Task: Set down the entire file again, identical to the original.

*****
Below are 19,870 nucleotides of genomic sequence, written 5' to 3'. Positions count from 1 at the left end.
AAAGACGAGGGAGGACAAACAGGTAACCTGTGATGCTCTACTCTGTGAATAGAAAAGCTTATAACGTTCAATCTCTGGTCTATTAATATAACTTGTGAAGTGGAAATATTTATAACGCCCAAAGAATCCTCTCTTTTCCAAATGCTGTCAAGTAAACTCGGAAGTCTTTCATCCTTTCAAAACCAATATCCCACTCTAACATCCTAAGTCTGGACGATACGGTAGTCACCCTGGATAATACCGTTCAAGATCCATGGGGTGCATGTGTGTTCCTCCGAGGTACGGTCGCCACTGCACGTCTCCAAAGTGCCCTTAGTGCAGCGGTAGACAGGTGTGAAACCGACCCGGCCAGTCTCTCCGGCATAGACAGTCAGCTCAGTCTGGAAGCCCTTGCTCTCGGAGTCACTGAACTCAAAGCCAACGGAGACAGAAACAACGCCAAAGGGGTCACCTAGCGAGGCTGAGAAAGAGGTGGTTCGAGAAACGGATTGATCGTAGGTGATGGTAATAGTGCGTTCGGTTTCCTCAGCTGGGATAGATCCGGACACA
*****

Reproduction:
Below are 19,870 nucleotides of genomic sequence, written 5' to 3'. Positions count from 1 at the left end.
AAAGACGAGGGAGGACAAACAGGTAACCTGTGATGCTCTACTCTGTGAATAGAAAAGCTTATAACGTTCAATCTCTGGTCTATTAATATAACTTGTGAAGTGGAAATATTTATAACGCCCAAAGAATCCTCTCTTTTCCAAATGCTGTCAAGTAAACTCGGAAGTCTTTCATCCTTTCAAAACCAATATCCCACTCTAACATCCTAAGTCTGGACGATACGGTAGTCACCCTGGATAATACCGTTCAAGATCCATGGGGTGCATGTGTGTTCCTCCGAGGTACGGTCGCCACTGCACGTCTCCAAAGTGCCCTTAGTGCAGCGGTAGACAGGTGTGAAACCGACCCGGCCAGTCTCTCCGGCATAGACAGTCAGCTCAGTCTGGAAGCCCTTGCTCTCGGAGTCACTGAACTCAAAGCCAACGGAGACAGAAACAACGCCAAAGGGGTCACCTAGCGAGGCTGAGAAAGAGGTGGTTCGAGAAACGGATTGATCGTAGGTGATGGTAATAGTGCGTTCGGTTTCCTCAGCTGGGATAGATCCGGACACA